Copyright 2002 Toronto Star Newspapers, Ltd.
Shaw Communications Inc. is cutting 400 jobs, selling its U.S. cable systems and raising monthly charges for nearly 2 million Canadian subscribers as the country's second-largest cable TV operator grapples with a $74.4 million quarterly loss.
Most of the jobs — about 6 percent of about 7,000 positions at the company — have been associated with capital spending programs and various promotions that will no longer be continued, Shaw said yesterday.
All of the company's cable systems have been upgraded to handle digital service, for instance, and 96 percent can provide two-way service — two of the areas where the company expects to increase revenues.
"Shaw has taken immediate action and restructured its operations to reduce its costs, increase prices and at the same time maintain strong growth," the company said in a release.
"The effect of these actions will be realized beginning in the third quarter."
In its financial report, Shaw reported a loss of $74.4 million or 36 cents a share for the three months ended Feb. 28, its fiscal second quarter.
That compared with a profit of $189.1 million or 83 cents a share for the quarter last year. Quarterly revenues rose to $256.7 million from $205.1 million.
In a move to increase revenues, Shaw said it will also increase basic fees to its 2.1 million cable subscribers and Internet services customers by $3 a month, effective May 1. This move will affect all cable subscribers except for about 200,000 who subscribe to basic service only.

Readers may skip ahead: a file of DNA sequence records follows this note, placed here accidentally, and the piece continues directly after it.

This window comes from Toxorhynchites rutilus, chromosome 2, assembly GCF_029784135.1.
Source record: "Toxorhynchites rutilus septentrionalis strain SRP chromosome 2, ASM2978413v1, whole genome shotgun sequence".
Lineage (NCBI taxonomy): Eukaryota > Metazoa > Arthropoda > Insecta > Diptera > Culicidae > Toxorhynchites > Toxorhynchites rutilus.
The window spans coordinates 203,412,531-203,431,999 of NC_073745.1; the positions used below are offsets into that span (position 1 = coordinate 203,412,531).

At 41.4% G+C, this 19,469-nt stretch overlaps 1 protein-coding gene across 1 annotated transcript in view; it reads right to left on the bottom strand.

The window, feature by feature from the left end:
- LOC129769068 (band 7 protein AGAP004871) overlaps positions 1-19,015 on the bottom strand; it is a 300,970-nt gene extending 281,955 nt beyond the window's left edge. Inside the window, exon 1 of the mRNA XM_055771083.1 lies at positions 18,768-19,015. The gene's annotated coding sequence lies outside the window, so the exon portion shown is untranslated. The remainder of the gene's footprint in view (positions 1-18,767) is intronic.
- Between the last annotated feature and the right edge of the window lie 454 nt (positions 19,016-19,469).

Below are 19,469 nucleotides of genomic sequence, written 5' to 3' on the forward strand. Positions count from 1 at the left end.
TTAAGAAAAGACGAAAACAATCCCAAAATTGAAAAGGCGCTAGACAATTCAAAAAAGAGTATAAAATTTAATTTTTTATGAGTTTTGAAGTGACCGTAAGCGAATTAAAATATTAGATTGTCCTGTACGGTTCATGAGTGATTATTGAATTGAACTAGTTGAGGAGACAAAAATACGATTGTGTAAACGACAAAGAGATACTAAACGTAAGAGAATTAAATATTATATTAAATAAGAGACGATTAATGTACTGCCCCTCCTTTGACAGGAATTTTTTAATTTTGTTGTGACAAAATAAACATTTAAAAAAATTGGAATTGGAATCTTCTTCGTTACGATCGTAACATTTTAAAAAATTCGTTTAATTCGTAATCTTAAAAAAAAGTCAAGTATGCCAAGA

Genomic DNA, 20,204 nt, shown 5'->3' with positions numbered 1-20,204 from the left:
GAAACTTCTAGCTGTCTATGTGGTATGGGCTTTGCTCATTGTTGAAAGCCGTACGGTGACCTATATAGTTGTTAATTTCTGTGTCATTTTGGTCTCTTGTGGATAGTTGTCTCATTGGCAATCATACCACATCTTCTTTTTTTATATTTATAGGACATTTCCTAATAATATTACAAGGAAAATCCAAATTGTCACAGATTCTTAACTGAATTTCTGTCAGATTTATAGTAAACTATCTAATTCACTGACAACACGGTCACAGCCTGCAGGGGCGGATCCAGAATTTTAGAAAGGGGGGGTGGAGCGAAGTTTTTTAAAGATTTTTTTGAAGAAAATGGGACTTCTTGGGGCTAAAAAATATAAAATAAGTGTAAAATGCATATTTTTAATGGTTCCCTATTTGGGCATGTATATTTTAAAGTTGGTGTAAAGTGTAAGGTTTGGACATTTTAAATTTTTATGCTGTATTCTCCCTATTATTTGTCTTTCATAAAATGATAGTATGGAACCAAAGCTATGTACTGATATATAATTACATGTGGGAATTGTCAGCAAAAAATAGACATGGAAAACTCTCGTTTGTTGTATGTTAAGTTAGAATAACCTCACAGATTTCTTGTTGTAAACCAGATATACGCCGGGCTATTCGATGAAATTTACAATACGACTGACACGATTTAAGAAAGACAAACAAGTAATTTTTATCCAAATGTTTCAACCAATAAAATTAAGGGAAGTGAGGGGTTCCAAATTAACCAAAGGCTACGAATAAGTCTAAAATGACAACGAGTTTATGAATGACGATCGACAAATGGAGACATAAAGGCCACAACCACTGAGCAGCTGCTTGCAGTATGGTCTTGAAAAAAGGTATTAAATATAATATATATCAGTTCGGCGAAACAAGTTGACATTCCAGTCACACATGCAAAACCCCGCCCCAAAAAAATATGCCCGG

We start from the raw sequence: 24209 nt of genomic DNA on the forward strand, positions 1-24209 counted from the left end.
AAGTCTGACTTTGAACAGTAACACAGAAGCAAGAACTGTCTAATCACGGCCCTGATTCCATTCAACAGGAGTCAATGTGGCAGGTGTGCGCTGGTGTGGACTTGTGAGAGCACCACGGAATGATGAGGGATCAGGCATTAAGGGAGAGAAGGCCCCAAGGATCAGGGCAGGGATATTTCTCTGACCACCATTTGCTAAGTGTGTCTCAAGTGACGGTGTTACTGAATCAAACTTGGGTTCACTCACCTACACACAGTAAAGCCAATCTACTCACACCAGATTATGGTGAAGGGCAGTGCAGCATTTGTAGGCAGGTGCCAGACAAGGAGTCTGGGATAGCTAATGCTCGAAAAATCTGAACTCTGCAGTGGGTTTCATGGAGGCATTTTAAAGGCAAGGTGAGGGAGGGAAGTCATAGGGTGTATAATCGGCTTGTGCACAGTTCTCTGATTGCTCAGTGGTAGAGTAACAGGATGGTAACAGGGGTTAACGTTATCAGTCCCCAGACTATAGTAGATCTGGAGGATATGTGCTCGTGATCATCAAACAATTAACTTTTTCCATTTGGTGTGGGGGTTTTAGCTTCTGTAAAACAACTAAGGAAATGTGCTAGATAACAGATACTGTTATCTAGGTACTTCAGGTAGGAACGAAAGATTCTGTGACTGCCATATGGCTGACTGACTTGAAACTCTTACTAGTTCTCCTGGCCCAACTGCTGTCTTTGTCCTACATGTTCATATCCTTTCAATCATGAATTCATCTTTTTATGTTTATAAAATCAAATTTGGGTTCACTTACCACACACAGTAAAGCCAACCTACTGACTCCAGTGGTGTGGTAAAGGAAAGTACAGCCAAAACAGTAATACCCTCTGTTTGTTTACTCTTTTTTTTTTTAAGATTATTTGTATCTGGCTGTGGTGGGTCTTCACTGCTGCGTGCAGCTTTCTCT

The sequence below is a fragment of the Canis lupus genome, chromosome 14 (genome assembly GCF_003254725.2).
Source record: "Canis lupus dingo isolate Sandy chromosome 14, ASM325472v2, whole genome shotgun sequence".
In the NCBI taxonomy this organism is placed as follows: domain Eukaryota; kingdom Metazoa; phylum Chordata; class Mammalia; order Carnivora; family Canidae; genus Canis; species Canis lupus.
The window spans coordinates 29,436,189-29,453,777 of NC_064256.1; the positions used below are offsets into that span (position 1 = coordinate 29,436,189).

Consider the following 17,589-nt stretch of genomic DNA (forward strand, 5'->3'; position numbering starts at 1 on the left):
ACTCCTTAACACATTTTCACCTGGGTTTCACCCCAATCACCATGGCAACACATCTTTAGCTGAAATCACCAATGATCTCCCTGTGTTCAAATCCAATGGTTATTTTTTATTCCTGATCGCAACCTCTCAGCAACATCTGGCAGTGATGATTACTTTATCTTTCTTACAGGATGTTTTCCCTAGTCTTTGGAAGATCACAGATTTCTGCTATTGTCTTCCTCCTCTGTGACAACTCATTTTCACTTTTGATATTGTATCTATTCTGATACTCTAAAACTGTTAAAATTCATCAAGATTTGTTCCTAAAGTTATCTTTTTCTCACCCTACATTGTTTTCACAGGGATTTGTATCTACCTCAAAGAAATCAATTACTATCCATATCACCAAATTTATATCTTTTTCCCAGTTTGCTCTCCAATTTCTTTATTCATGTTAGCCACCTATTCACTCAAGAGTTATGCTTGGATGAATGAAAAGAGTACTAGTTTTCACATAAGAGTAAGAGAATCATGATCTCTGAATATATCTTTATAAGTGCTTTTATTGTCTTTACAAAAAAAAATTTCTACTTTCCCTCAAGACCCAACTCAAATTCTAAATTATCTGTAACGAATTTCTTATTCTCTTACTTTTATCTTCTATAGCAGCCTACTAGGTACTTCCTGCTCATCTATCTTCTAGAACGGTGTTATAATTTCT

The company also will apply to the CRTC for approval to deregulate its basic services, "which is in line with satellite companies who do not have basic rate regulation."
The Calgary company said it will take a $4.6 million charge on its books to cover the severance costs associated with the layoffs.
"The capacity of the plant and networks is now able to sustain strong future growth without further major capital expenditures," the company said.
"Therefore, Shaw is in a strong position to grow its business and at the same time begin to generate free cash flow," it said.
The company also said its U.S. cable systems are no longer strategic and will be sold. The sale of the U.S. cable systems, which have about 75,000 subscribers, is expected to be completed by the end of August.
The money raised from the sale will be used to pay down Shaw's $3.4 billion debt.
One analyst said the retreat from the United States is yet "another Canadian company that can't compete" south of the border.
"They're doing just like BCE — retrenching back (from) the tariff barriers or the barriers to competition," said Eamon Hoey, a senior partner with telecommunications consultants Hoey Associates.
"The U.S. is a tough environment to compete in. It's a lot easier to compete in Canada where you have a virtual monopoly over a huge territory."
Shaw is Canada's second biggest cable TV operator after Toronto-based Rogers Communications Inc. Through asset swaps with Rogers and other acquisitions, Shaw has become the dominant player in Western Canada. The company also owns Star Choice satellite TV company and other assets.
Shaw's class B shares rose 31 cents to close at $29.35 in trading on the Toronto Stock Exchange yesterday.